When Adam Ottavino recently boasted he would strike out Babe Ruth, it reignited one of baseball’s favorite debates: how would modern players fare against the stars of yesteryear? The debate typically boils down to a few things - the impact of integration, the improvement of training methods, and the shifting ways that players are used. All of those factors have diversified and improved the talent pool for MLB teams to a point where players are faster, stronger, better informed, and throw with greater velocity than ever before. According to Baseball Savant and Statcast, the average fastball (4-seam, 2-seam, sinker, and cutter) in 2018 was 92.4 mph. In 2008, it was 91.1 mph. If we head to Baseball Info Solutions, which provides FanGraphs with their velocity data, but has discrepancies with Statcast’s measurements, the average fastball velocity in 2002 was just 89.0 mph.
The game has changed, with relievers and expertly trained hurlers delivering triple-digits nightly, but even within the league there is a clear separation between some teams and others. Famously, the Yankees are Velocity Kings, with a league-leading 93.8 mph average fastball. The Bronx Bombers were one of nine teams to average over 93.0 mph on their heaters, with the entirety of the league averaging at least 91.2 mph. Well, every team but one.
The Mariners’ mean fastball velocity in 2018 was just 90.8 mph, a full three miles per hour slower than the Yankees’ average offering. On the one hand, it’s obvious. If you give Mike Leake, Wade LeBlanc, Marco Gonzales, and Nick Vincent a collective 39.4% of all your team’s total innings, you’re going to end up with some low velocity numbers. But it’s still staggering, on the whole.
To put it a different, sillier way, if you watched every Mariners game this year, you spent 109 minutes and 28 seconds just watching their fastballs happen. That’s almost 10 minutes more than you’d have spent watching every Yankees fastball. Even if the Yankees threw the same number of fastballs as the Mariners, they’d still have ended up spending around three and a half minutes less than Seattle. Think of all the time you could have spent elsewhere! Actually, maybe don’t.
While the chronological implications are interesting, the root causes are even more so. The way Baseball Savant categorizes “fastballs” defaults to including cutters, and doing so pegs Seattle as one of the most heater-heavy groups in the league. Seattle ranks 7th in MLB at 62.6% by percentage of total pitches that are fastballs in this grouping. If we drop cutters from the group, however, Seattle drops all the way to 29th in MLB, at just 48.7%. Interestingly, the only team that used non-cutter fastballs LESS frequently than Seattle was the Yankees, at a mere 47.5%. While Jerry Dipoto has mentioned his apprehension at the health risks of heavy breaking-ball usage and has spoken about the sustainability of fastball usage for pitchers, it’s clear the organization has made a concerted effort to target pitchers they can develop their favorite pitch with.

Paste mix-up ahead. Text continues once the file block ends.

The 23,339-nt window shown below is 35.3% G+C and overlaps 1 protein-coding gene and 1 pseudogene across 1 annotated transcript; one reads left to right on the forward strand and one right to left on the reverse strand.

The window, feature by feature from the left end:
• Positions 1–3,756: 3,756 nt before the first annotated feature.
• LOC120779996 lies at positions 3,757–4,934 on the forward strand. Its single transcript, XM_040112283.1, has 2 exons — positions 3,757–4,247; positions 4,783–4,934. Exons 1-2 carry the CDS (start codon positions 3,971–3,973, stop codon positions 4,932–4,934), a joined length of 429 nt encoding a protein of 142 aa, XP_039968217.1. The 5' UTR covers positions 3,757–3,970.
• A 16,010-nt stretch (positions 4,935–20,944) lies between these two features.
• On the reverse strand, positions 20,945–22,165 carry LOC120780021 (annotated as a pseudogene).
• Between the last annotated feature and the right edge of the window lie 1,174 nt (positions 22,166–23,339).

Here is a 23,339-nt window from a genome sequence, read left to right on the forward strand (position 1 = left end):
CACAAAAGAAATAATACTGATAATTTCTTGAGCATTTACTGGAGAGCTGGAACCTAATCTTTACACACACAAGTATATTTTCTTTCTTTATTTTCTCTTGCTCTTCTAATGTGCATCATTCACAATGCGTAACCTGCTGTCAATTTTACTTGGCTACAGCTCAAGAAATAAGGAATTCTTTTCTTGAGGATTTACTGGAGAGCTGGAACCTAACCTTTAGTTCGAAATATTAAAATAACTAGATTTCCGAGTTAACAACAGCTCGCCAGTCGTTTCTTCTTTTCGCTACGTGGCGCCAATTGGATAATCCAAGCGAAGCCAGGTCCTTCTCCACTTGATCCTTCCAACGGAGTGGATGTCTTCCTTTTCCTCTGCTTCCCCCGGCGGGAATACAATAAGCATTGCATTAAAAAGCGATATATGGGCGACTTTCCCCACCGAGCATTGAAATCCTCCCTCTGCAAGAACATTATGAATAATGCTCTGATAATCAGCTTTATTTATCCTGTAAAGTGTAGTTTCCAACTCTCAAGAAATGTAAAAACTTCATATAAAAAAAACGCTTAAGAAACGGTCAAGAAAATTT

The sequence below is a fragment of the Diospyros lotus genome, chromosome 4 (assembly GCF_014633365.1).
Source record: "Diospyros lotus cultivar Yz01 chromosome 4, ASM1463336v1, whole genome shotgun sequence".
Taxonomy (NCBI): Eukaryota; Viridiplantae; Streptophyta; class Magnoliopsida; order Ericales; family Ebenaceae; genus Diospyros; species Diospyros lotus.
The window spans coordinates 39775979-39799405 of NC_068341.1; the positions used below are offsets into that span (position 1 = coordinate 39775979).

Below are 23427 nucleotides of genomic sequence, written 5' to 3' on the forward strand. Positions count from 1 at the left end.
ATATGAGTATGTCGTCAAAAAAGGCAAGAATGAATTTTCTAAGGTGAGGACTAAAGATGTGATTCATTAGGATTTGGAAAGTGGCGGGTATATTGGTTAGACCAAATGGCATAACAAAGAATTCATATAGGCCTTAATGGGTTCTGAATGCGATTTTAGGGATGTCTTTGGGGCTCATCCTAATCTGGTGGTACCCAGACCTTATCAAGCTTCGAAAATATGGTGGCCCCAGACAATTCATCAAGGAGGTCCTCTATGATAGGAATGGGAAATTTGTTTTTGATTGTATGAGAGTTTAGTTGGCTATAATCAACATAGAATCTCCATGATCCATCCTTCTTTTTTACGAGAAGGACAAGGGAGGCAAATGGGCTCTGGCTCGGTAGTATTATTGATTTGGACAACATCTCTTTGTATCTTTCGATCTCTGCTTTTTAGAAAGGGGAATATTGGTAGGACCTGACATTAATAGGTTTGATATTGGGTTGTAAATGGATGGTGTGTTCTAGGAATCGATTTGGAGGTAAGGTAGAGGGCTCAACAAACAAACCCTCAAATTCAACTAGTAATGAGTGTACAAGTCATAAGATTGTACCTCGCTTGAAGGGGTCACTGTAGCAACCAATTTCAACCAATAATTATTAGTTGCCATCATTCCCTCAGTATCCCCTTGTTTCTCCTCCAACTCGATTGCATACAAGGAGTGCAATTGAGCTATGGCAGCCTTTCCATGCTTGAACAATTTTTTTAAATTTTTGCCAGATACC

Depending on which measurements you trust, their commitment to cutters is somewhere between near-historic and groundbreaking. Since Baseball Info Solutions began tracking pitch types in 2004, there have been 450 seasons played by individual teams. The 2018 Mariners had the 6th-highest percentage of cutters thrown (14.4%) in that time frame, and, it’s safe to assume, in MLB history. They trail only the 2010, 2011, and 2012 Phillies, led by Roy Halladay’s heavy cutter diet, as well as the 2016 Indians and this year’s Rockies. Statcast puts them even higher, with their 14.0% placing them 1st by a sizable margin over any team in 2018, and 3rd all-time behind Halladay’s 2010-11 Phillies.
James Paxton, Wade LeBlanc, Marco Gonzales, Mike Leake, Nick Vincent, and Álex Colomé all love to cut it, and had great success with the pitch in their repertoire. Despite the Mariners’ famous roster churn over the past three years, they’ve made strides tweaking and enhancing players on their 40-man roster, and 2018 seemed like a shining moment for the pitching staff and their most popular adjustment. With Seattle set to bring in a slate of new faces, including prospects like Justus Sheffield, Erik Swanson, Justin Dunn, and Ricardo Sanchez, don’t be surprised if any or all of them start showcasing a cutter in 2019. It’s the Mariners’ way, and so far, it’s worked pretty well.